Counter Surfing

Canine Coach Mike provides easy-to-learn training methods that will boost both you and your dog’s confidence!

This is an all-time favorite of mine since I have owned large dogs my entire life. I like to have a counter surfing plan in place before I bring a dog into my home. They understand early that the smells and noises coming from the counter or table are hard to ignore! Once your dog learns that jumping up on your counter may lead to a tasty snack they will keep coming back for more. Every time they are rewarded for jumping it reinforces the behavior and makes it a hard habit to break.

The easiest way to manage this is to put things away or move them out of your dogs view. If your dog is jumping on a table or counter when you’re in the room it is safe to say they are doing it if left unsupervised. If I leave my kitchen while food is out then my dog leaves with me. I do not want the dog to think that its ok to steal food when I’m not around! The odors coming from your trash are equally tempting, so I would put anything extra smelly into a separate bag and out of the house.

Since your dog will spend plenty of time in the kitchen they will look for a way to sneak past you and into trouble if you are not prepared. Anticipating your dog is about to make that leap up, is the first step to changing the behavior. I always assume my new dog is going to jump at some point, so I train them to offer a different behavior when they are in the room with me. If your dog has something else to do instead of counter surfing we can begin to use that as a positive deterrent.

 Asking your dog to lie down and a stay is a good start. Rewarding them for this behavior will keep them occupied and in the game. Another idea that I like to use is Mat training. If you have a place for your dog to go and relax in while there are distractions in the room this will be rewarding for both of you. This type of training can be used when company comes over or you just need a timeout. 

If you have never done this before, watch this video on my facebook page

 Once your dog has some Mat training, simply put it in the kitchen or in a spot where they can still see you. I like to train my dogs in areas of my house that are quiet and with less distractions. Each time I ask them to go to your mat and they step on it, I say “yes” and reward them with something really tasty. Bring them off the mat and then repeat the steps for a few minutes. As they begin to understand the mat is an amazing place you can try to send them from a little further away and the key here is paying them every time they get it right! The duration they spend at one time on here will take practice. Have them lie down and stay as you make the time spent in this place longer. Be sure to go slowly and in small increments of two, five, and ten seconds that they are on the Mat.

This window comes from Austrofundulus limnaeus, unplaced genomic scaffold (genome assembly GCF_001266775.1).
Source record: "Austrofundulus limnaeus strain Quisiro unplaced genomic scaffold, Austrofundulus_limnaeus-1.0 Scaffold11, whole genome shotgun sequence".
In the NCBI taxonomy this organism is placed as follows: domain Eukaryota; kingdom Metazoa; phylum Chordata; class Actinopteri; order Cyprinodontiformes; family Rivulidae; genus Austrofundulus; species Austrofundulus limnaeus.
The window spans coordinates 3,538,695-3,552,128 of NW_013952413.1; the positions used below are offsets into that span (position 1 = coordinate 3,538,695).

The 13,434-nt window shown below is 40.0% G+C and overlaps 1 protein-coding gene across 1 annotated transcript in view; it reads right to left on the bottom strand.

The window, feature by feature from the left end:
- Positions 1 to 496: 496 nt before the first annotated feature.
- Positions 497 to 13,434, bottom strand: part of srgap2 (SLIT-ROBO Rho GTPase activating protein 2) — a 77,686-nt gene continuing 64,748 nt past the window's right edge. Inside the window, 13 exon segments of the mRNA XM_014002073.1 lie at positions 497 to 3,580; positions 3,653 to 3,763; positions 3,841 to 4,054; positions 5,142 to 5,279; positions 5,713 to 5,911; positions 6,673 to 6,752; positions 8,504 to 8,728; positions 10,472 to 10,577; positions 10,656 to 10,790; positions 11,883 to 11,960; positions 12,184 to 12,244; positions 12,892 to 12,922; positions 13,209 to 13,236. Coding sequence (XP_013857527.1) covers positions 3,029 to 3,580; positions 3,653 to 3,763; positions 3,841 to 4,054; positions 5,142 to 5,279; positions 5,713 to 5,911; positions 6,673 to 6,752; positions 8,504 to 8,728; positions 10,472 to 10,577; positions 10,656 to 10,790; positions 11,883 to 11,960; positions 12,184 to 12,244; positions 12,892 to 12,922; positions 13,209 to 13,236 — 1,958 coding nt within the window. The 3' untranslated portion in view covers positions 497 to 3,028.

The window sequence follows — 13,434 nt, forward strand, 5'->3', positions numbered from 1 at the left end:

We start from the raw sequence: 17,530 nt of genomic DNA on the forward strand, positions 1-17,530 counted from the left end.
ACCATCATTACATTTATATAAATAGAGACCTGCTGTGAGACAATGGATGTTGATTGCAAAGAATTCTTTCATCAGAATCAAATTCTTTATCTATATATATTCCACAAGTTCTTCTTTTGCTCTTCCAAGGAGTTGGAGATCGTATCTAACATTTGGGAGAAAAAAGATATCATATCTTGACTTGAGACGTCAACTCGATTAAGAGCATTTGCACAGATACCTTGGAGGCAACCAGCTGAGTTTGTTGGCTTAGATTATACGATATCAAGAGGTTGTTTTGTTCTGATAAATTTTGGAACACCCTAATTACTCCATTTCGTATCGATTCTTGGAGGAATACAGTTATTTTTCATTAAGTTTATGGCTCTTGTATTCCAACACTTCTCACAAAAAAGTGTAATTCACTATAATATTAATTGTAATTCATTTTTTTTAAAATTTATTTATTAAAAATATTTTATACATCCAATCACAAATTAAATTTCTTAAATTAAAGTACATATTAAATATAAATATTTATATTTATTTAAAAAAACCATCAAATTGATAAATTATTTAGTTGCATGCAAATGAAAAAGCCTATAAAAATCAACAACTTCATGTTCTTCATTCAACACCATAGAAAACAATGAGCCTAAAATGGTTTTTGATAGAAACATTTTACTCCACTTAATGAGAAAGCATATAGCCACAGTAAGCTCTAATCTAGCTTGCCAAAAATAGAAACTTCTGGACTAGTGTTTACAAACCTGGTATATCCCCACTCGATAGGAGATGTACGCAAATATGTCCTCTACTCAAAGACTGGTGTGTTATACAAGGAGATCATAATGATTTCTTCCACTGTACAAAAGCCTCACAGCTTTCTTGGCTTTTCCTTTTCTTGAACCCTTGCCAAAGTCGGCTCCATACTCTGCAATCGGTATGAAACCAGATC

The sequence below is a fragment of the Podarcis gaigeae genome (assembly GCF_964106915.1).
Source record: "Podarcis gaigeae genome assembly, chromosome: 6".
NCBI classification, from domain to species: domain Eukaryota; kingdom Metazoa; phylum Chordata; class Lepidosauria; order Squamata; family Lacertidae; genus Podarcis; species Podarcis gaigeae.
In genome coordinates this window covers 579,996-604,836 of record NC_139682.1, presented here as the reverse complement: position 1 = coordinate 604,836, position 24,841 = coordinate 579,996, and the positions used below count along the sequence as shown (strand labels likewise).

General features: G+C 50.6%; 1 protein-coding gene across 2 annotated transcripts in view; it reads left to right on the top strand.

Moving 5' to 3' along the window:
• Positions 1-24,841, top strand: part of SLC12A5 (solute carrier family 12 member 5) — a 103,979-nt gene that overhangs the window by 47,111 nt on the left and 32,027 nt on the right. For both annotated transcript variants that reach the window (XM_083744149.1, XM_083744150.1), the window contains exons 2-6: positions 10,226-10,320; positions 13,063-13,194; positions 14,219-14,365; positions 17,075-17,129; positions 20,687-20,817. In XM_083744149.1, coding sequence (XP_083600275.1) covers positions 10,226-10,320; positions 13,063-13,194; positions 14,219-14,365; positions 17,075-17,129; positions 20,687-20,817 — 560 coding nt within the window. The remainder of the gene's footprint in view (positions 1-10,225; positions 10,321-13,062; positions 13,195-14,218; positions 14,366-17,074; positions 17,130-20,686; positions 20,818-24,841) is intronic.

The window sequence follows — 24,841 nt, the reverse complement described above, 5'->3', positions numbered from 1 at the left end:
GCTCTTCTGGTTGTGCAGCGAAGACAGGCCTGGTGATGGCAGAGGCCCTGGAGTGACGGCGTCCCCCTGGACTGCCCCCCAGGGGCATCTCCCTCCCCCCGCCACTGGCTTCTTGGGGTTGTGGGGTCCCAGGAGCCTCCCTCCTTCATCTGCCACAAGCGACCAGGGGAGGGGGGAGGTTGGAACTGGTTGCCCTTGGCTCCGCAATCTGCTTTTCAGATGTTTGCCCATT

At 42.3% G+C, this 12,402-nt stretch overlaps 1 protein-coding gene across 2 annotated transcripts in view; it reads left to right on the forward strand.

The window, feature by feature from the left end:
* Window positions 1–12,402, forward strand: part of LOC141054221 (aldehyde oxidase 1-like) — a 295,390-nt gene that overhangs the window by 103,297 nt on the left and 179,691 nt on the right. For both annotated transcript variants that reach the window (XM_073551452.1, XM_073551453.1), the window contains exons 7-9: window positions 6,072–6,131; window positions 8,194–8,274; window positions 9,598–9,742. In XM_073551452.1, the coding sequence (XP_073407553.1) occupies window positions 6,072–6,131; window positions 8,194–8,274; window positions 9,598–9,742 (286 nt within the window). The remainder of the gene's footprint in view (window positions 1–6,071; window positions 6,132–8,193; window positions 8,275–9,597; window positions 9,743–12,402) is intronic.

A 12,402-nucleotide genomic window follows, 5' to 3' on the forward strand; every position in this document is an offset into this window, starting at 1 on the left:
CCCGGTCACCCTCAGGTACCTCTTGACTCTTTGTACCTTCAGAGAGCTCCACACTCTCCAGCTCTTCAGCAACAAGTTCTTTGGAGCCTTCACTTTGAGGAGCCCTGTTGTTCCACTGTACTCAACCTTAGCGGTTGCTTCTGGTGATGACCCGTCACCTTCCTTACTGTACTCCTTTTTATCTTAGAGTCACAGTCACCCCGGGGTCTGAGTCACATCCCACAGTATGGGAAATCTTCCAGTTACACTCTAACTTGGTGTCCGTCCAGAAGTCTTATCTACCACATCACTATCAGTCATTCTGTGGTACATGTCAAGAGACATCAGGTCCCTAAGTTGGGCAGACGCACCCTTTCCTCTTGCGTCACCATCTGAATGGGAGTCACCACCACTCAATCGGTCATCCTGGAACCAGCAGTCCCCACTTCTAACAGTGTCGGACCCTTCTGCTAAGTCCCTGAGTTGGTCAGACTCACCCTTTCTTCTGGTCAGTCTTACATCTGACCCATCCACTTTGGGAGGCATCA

Remember to pay and praise heavily when they build up the confidence to stay in place. Keeping them occupied with a filled kong or chew toy like a bully stick is a wonderful distraction as well. If they walk off the mat simply return them and the chew back to their place.

One rule I have is if the dog is failing at a new behavior, I will make it easier for them to get it right. There is nothing wrong with ending a training session on a good note and retuning the next day to practice. When we bring a dog into our lives along with the fun times comes the trying times. We have to be on guard plenty of times, but it is part of the package of being a dog owner. The great news is a dog will be happy to work for you if you give them some direction. Keep working and the results will come.

-Mike

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“Dogs really love to please their humans, and using positive training methods is the fastest way to get results!”

- Canine Coach Mike

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    Michael Muscato, CPDT-KA​

    The Canine Coach

    With a love for dogs and a passion for coaching, Mike is dedicated to educating people about their dogs behavior.

    Mike was introduced to horses and dogs at a young age and soon knew these animals would become a rewarding part of his life. He was inspired to train dogs by Sherwood, his first Golden Retriever in 1990. Mike is determined to make a lasting impact with every dog and their owner, using positive training methods.

    For over 20 years Mike has been a player development director for athletes, and feels right at home sharing his knowledge to help dog owners become a better coach to their dog!

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